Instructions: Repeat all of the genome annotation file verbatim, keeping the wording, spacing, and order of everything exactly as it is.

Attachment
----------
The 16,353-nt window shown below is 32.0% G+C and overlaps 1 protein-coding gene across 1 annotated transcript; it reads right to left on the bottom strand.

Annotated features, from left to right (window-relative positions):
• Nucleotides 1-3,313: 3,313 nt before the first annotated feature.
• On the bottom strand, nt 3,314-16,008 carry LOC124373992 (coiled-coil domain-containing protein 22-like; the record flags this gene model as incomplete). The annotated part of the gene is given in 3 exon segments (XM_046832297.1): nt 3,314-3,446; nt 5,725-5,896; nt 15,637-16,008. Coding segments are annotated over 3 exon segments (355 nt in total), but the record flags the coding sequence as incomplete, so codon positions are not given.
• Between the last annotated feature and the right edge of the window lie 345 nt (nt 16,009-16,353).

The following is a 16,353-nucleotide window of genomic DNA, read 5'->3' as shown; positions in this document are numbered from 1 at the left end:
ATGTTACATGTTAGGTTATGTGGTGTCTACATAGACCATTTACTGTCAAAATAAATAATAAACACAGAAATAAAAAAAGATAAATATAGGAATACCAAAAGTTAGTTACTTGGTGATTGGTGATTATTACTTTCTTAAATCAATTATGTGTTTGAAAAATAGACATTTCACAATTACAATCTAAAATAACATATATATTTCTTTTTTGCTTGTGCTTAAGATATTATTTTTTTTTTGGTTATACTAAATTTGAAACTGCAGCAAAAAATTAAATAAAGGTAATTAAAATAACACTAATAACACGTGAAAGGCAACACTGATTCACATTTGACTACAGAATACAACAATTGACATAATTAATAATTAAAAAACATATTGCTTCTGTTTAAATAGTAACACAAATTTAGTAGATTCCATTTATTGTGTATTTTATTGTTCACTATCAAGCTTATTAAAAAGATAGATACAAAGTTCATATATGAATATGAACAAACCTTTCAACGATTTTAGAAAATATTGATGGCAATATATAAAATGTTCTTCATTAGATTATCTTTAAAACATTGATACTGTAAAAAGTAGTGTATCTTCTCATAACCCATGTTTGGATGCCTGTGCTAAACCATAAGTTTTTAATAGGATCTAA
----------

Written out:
The 16,353-nt window shown below is 32.0% G+C and overlaps 1 protein-coding gene across 1 annotated transcript; it reads right to left on the bottom strand.

Annotated features, from left to right (window-relative positions):
• Nucleotides 1-3,313: 3,313 nt before the first annotated feature.
• On the bottom strand, nt 3,314-16,008 carry LOC124373992 (coiled-coil domain-containing protein 22-like; the record flags this gene model as incomplete). The annotated part of the gene is given in 3 exon segments (XM_046832297.1): nt 3,314-3,446; nt 5,725-5,896; nt 15,637-16,008. Coding segments are annotated over 3 exon segments (355 nt in total), but the record flags the coding sequence as incomplete, so codon positions are not given.
• Between the last annotated feature and the right edge of the window lie 345 nt (nt 16,009-16,353).

The following is a 16,353-nucleotide window of genomic DNA, read 5'->3' as shown; positions in this document are numbered from 1 at the left end:
ATGTTACATGTTAGGTTATGTGGTGTCTACATAGACCATTTACTGTCAAAATAAATAATAAACACAGAAATAAAAAAAGATAAATATAGGAATACCAAAAGTTAGTTACTTGGTGATTGGTGATTATTACTTTCTTAAATCAATTATGTGTTTGAAAAATAGACATTTCACAATTACAATCTAAAATAACATATATATTTCTTTTTTGCTTGTGCTTAAGATATTATTTTTTTTTTGGTTATACTAAATTTGAAACTGCAGCAAAAAATTAAATAAAGGTAATTAAAATAACACTAATAACACGTGAAAGGCAACACTGATTCACATTTGACTACAGAATACAACAATTGACATAATTAATAATTAAAAAACATATTGCTTCTGTTTAAATAGTAACACAAATTTAGTAGATTCCATTTATTGTGTATTTTATTGTTCACTATCAAGCTTATTAAAAAGATAGATACAAAGTTCATATATGAATATGAACAAACCTTTCAACGATTTTAGAAAATATTGATGGCAATATATAAAATGTTCTTCATTAGATTATCTTTAAAACATTGATACTGTAAAAAGTAGTGTATCTTCTCATAACCCATGTTTGGATGCCTGTGCTAAACCATAAGTTTTTAATAGGATCTAA